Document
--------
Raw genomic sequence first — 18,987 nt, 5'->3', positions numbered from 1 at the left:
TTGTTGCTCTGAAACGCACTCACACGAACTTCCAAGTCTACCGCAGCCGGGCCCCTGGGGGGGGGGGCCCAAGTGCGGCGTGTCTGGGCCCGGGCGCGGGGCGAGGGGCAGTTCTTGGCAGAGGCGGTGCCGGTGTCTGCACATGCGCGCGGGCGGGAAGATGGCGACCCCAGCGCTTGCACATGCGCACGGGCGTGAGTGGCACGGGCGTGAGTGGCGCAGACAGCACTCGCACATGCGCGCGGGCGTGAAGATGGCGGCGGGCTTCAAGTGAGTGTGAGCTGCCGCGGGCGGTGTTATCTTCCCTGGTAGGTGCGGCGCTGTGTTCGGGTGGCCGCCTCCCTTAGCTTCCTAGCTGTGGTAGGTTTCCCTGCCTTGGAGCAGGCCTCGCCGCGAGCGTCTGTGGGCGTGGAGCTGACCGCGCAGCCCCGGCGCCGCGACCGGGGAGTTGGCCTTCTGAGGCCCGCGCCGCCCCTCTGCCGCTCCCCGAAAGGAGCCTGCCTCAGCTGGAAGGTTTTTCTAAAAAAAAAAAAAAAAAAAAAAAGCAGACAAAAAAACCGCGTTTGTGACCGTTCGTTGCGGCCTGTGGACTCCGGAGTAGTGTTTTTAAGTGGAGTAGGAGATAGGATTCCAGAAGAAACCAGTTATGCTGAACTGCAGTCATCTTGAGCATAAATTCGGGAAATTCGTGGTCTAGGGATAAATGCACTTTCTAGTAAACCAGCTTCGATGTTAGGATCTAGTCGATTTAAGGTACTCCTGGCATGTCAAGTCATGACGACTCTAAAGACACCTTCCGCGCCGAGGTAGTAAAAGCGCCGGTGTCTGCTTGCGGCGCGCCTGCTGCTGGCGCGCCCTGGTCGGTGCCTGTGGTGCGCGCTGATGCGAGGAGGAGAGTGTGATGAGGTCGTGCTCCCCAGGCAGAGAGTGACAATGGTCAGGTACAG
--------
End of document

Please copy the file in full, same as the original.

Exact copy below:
Raw genomic sequence first — 18,987 nt, 5'->3', positions numbered from 1 at the left:
TTGTTGCTCTGAAACGCACTCACACGAACTTCCAAGTCTACCGCAGCCGGGCCCCTGGGGGGGGGGGCCCAAGTGCGGCGTGTCTGGGCCCGGGCGCGGGGCGAGGGGCAGTTCTTGGCAGAGGCGGTGCCGGTGTCTGCACATGCGCGCGGGCGGGAAGATGGCGACCCCAGCGCTTGCACATGCGCACGGGCGTGAGTGGCACGGGCGTGAGTGGCGCAGACAGCACTCGCACATGCGCGCGGGCGTGAAGATGGCGGCGGGCTTCAAGTGAGTGTGAGCTGCCGCGGGCGGTGTTATCTTCCCTGGTAGGTGCGGCGCTGTGTTCGGGTGGCCGCCTCCCTTAGCTTCCTAGCTGTGGTAGGTTTCCCTGCCTTGGAGCAGGCCTCGCCGCGAGCGTCTGTGGGCGTGGAGCTGACCGCGCAGCCCCGGCGCCGCGACCGGGGAGTTGGCCTTCTGAGGCCCGCGCCGCCCCTCTGCCGCTCCCCGAAAGGAGCCTGCCTCAGCTGGAAGGTTTTTCTAAAAAAAAAAAAAAAAAAAAAAAGCAGACAAAAAAACCGCGTTTGTGACCGTTCGTTGCGGCCTGTGGACTCCGGAGTAGTGTTTTTAAGTGGAGTAGGAGATAGGATTCCAGAAGAAACCAGTTATGCTGAACTGCAGTCATCTTGAGCATAAATTCGGGAAATTCGTGGTCTAGGGATAAATGCACTTTCTAGTAAACCAGCTTCGATGTTAGGATCTAGTCGATTTAAGGTACTCCTGGCATGTCAAGTCATGACGACTCTAAAGACACCTTCCGCGCCGAGGTAGTAAAAGCGCCGGTGTCTGCTTGCGGCGCGCCTGCTGCTGGCGCGCCCTGGTCGGTGCCTGTGGTGCGCGCTGATGCGAGGAGGAGAGTGTGATGAGGTCGTGCTCCCCAGGCAGAGAGTGACAATGGTCAGGTACAG